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Better off west of the border?

England's chief inspector's claim that the Welsh education minister is letting parents down is not borne out by evidence, says Bob Doe

David Bell's assertion last week that parents in Wales have been "let down" by their minister's decision to abandon tests and league tables seems more reminiscent of the outpourings of his predecessor Chris Woodhead than the sort of evidence-based pronouncements we have come to expect from subsequent chief inspectors. If Mr Bell has any evidence that parents or children in Wales are disadvantaged in some way in comparison with their English counterparts he has yet to publish it. Give us data, David, not dogma.

To paraphrase another former chief inspector, the Welsh should not care a toss what the chief inspector in England (who happens to be a Scot) says about them. But since English education ministers seem to be shifting their own thinking about these very issues, his words may yet achieve greater significance.

He advanced his extraordinary criticism of Welsh ministers at the Social Market Foundation in London. Whether he would have been quite so outspoken west of Offa's Dyke - or in his own homeland, where they have neither league tables nor Sats - we may never know. But at the free-market think-tank he was free with his view that "I do not think it is credible in what is a public service to not make information available to parents". He was referring to the fact that while official performance tables of school results are published for 11 and 16-year-olds in England, they are not in Wales. Jane Davidson, the Welsh education and lifelong learning minister, also abandoned formal testing at the end of key stage 1 in 2001. On the formal testing of seven-year-olds Ms Davidson is very much closer to the wishes of parents than is Mr Bell. The TES's survey of 700 parents in March this year found three-quarters were opposed to testing at seven. In Wales support for abolition was even higher, at 82 per cent.

As for Mr Bell's suggestion that the lack of league tables means Welsh parents are denied information, school exam and test results are still readily accessible there through school prospectuses. At the very least, then, he seems guilty of overstating the case that information is not made available.

But what evidence is there that Welsh parents need league tables - or that they have served parents in England well? Of course, if asked if they want such information on a plate parents are unlikely to actually decline it - and that is reflected in our poll of Welsh parents this week. But the formal publication of comparative school performance tables in England since 1992 does not seem to have improved test or exam scores in England at a more rapid pace than in Wales - if anything, the opposite is true.

Nor do such raw results tell parents what they really need to know when choosing a school - a fact now recognised by ministers in England who are planning new school profiles for parents which go beyond such raw scores.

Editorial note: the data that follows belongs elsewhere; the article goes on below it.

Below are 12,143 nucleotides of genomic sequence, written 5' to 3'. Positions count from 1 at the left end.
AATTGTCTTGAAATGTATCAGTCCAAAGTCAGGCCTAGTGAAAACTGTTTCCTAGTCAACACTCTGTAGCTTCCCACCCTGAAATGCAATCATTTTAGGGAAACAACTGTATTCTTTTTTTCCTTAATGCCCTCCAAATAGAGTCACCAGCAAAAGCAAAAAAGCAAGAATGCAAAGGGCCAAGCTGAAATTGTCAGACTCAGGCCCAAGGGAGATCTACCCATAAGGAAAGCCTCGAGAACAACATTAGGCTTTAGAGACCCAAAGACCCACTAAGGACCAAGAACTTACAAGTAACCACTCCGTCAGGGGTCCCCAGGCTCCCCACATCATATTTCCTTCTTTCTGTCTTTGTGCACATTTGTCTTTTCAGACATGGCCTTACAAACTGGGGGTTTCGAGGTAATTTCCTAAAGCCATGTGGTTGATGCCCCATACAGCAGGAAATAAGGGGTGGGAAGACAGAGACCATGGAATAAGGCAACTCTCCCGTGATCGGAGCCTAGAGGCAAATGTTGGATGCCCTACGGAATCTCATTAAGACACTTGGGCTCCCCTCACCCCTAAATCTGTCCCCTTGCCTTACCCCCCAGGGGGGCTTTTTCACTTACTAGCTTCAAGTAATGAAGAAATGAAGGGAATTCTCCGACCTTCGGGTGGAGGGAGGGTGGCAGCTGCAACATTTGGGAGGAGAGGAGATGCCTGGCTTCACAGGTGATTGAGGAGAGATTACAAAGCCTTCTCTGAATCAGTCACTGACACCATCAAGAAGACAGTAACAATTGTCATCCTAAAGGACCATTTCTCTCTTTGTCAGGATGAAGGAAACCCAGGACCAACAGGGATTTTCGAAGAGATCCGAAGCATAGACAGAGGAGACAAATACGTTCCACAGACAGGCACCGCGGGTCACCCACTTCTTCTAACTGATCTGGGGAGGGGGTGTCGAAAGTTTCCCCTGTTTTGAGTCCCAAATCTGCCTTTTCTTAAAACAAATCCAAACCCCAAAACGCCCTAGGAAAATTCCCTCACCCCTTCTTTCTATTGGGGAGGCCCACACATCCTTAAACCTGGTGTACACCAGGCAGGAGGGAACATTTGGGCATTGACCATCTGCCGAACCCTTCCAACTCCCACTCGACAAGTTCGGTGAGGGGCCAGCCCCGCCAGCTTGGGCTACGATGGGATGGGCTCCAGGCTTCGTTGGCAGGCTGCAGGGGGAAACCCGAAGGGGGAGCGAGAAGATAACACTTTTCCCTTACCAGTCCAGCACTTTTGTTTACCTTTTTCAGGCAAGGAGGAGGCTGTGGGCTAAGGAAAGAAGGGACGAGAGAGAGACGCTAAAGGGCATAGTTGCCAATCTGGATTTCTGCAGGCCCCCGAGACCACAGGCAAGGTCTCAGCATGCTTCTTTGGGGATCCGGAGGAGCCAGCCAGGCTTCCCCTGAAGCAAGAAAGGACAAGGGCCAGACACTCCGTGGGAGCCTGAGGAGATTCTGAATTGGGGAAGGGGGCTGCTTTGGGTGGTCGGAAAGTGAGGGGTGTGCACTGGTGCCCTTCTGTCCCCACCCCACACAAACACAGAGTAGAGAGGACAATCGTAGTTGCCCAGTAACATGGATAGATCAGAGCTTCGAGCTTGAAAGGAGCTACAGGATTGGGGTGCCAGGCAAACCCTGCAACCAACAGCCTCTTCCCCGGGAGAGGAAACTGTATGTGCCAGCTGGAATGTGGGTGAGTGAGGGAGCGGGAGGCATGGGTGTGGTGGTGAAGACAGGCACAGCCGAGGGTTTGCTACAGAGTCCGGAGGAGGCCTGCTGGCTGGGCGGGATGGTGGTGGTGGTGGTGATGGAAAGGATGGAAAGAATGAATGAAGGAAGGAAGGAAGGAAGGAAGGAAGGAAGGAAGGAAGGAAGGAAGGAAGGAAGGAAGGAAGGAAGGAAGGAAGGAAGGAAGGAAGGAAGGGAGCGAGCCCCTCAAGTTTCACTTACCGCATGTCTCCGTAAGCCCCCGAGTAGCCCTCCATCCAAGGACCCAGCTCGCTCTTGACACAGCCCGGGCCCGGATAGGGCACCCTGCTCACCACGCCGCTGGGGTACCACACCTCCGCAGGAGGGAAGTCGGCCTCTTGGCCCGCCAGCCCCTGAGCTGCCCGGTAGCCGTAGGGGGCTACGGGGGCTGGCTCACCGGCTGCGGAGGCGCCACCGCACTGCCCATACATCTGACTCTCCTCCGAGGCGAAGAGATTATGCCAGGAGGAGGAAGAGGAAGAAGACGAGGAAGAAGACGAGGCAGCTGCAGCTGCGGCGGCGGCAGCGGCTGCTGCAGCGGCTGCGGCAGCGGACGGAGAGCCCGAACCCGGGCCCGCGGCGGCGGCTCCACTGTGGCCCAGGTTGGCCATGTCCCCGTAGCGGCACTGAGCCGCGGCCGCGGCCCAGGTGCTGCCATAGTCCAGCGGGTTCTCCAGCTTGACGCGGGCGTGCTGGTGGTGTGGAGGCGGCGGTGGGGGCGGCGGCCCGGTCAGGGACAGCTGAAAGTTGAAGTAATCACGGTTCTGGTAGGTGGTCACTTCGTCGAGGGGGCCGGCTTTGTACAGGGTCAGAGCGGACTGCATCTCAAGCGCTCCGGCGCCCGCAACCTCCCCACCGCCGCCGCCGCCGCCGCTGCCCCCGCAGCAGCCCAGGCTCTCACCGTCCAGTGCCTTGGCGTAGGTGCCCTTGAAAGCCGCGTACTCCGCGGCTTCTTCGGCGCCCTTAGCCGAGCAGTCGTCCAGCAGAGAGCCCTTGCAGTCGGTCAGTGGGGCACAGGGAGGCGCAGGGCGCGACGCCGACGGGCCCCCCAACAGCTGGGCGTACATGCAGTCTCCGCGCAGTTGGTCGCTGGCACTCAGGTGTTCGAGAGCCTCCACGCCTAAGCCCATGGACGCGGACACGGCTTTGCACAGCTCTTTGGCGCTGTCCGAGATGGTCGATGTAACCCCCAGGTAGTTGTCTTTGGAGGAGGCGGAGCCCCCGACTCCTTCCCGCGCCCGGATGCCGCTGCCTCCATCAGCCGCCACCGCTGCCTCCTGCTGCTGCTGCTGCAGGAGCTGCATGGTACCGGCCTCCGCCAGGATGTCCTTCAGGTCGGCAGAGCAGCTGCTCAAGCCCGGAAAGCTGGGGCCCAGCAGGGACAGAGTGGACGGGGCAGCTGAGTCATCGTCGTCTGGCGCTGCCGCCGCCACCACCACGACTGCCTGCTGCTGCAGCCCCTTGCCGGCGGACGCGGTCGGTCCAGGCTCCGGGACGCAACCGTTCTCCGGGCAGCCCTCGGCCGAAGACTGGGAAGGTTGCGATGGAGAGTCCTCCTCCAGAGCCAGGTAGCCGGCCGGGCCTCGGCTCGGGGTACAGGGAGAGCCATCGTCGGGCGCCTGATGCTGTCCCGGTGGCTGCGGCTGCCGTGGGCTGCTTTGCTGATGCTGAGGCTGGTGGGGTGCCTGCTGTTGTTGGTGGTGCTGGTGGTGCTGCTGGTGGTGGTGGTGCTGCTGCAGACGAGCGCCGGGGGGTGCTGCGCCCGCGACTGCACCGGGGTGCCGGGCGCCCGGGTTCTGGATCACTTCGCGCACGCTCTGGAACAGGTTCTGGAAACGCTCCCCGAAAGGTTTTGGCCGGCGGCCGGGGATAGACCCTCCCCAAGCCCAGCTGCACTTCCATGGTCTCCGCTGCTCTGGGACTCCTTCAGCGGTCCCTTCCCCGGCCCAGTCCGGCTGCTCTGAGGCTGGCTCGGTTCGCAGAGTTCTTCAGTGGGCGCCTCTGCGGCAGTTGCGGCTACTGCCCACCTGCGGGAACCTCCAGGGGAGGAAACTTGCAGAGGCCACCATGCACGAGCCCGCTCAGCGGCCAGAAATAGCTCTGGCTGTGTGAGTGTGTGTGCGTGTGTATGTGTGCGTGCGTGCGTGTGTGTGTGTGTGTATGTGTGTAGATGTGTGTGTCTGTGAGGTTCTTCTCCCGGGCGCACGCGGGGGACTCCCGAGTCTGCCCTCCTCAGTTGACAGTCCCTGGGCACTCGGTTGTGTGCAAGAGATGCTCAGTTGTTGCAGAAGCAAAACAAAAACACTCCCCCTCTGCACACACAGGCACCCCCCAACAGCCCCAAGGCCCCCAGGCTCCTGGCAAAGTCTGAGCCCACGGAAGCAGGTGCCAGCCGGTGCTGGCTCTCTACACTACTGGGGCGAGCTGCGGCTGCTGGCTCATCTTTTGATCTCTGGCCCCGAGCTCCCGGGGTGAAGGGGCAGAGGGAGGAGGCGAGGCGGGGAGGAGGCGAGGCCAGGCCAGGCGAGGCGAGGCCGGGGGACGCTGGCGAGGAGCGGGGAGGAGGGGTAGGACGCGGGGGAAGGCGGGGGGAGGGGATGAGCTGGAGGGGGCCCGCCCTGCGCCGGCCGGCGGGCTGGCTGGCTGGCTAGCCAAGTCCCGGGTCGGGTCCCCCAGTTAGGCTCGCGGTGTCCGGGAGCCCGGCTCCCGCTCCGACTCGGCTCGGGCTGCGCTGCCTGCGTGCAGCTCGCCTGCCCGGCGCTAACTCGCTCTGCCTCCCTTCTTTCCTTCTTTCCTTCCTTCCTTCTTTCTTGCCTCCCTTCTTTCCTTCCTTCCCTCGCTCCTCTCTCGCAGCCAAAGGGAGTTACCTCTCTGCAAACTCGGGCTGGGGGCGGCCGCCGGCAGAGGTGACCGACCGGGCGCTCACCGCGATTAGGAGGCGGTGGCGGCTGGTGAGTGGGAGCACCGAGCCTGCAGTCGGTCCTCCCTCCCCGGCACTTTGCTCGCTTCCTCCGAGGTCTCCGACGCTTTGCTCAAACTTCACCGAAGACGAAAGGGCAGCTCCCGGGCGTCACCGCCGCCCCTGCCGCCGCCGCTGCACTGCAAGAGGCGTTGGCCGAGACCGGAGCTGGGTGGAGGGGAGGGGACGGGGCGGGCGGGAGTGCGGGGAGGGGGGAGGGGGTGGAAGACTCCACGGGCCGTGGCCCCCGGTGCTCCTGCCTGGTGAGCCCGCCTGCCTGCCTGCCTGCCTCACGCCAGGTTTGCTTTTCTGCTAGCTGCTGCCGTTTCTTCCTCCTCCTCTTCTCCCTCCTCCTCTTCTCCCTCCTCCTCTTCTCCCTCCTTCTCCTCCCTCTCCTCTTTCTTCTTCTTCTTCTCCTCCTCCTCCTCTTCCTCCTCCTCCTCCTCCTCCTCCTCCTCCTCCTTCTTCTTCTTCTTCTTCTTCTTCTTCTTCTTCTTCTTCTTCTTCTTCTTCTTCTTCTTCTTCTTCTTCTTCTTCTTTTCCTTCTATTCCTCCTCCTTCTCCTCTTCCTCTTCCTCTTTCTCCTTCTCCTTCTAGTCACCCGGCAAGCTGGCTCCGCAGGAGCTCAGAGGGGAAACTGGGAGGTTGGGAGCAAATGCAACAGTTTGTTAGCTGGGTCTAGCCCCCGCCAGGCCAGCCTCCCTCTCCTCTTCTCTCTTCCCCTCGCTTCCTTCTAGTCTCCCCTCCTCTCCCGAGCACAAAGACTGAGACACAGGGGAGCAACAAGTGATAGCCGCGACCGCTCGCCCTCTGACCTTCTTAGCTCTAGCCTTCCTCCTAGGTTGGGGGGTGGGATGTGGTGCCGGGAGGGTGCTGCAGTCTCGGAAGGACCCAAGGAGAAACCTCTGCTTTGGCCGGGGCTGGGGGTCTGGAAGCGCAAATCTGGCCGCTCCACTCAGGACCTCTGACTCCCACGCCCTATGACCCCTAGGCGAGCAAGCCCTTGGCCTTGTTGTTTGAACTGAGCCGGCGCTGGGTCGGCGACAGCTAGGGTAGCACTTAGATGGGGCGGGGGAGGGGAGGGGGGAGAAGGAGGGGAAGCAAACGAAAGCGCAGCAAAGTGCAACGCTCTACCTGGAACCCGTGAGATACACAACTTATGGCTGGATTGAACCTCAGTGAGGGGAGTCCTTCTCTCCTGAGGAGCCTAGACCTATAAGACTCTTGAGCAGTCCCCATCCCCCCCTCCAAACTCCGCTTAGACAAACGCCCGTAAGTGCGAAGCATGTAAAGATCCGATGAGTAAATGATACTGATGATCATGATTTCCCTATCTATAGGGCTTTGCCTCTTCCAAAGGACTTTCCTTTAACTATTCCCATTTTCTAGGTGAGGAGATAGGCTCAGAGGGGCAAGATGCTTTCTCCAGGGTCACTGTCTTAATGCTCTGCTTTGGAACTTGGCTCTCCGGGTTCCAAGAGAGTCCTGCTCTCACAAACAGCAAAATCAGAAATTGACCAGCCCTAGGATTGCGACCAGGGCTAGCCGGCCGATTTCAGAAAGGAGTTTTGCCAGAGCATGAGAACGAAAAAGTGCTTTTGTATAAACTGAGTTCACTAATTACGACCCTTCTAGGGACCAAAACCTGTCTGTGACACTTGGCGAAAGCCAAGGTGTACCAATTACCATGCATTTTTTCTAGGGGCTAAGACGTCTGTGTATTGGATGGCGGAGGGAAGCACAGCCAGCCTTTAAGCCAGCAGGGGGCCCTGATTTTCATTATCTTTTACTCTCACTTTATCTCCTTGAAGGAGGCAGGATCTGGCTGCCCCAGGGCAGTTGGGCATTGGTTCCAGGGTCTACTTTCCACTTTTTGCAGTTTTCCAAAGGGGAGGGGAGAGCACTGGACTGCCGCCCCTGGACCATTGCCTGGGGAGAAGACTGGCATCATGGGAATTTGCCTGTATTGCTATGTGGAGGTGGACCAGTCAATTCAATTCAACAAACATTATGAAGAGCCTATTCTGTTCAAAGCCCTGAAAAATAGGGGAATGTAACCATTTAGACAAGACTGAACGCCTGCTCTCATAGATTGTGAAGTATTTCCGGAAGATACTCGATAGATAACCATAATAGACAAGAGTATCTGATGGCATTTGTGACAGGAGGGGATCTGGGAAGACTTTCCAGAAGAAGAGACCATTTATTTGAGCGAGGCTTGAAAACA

As everybody but the Office for Standards in Education seems to recognise, league tables largely reflect school intakes. Their raw results do little to help parents to sort out those schools doing better than might be expected from those doing worse.

League tables do not improve parents' choice of schools either; quite the opposite in fact since they are likely to increase competition to get into the apparently more successful ones. In rural Wales there is no realistic choice of school for many parents anyway. So the tables add little to most parents' satisfaction with the education service. For most, they can only add to their anxieties about it.

What they do, of course, is add to the satisfaction of Mr Bell's audience at the Social Market Foundation. League tables were conceived as part of the Conservative government's drive in the 1980s to turn parents into consumers and education into a marketable commodity rather than the partnership that parents enter into with their school.

They seem to offer the illusion of the "best buy". But by definition that is only available to a limited number. If parents really took them seriously, for every one the league tables comforted that their child has made it into the "best" school there would be many others who fear - possibly quite erroneously - they have not.

Schools minister David Miliband was reported as saying last week: "The toughest problem that everyone is thinking about and no one has the magic answer to is how you engage more parents in the education of their kids."

Are league tables the best way to do this if they leave many parents and children anxious that they have had to settle for second-best and teachers defensive because their efforts have been unfairly reported and ranked?

Fortunately most parents know there is more to a school than its place in the official pecking order. The vast majority (more than 90 per cent) of parents told us in March they are happy with their child's school - most (60 per cent) said very happy.

In Wales, whose parents Mr Bell says have been let down, satisfaction was even higher (96 per cent happy - 65 per cent very happy). This week's poll gives a further thumping vote of thanks to the teachers who do a good or excellent job in Welsh schools.

Mr Bell may know better than parents and elected governments what is good for their children. But his political masters in England (unlike Mr Bell) also face re-election soon. They should be asking themselves this: given that choice will inevitably be restricted, does an official but bogus hierarchy of schools, make it more or less likely that voters will ever believe that education really is improving for all?

Bob Doe is editor of The TES

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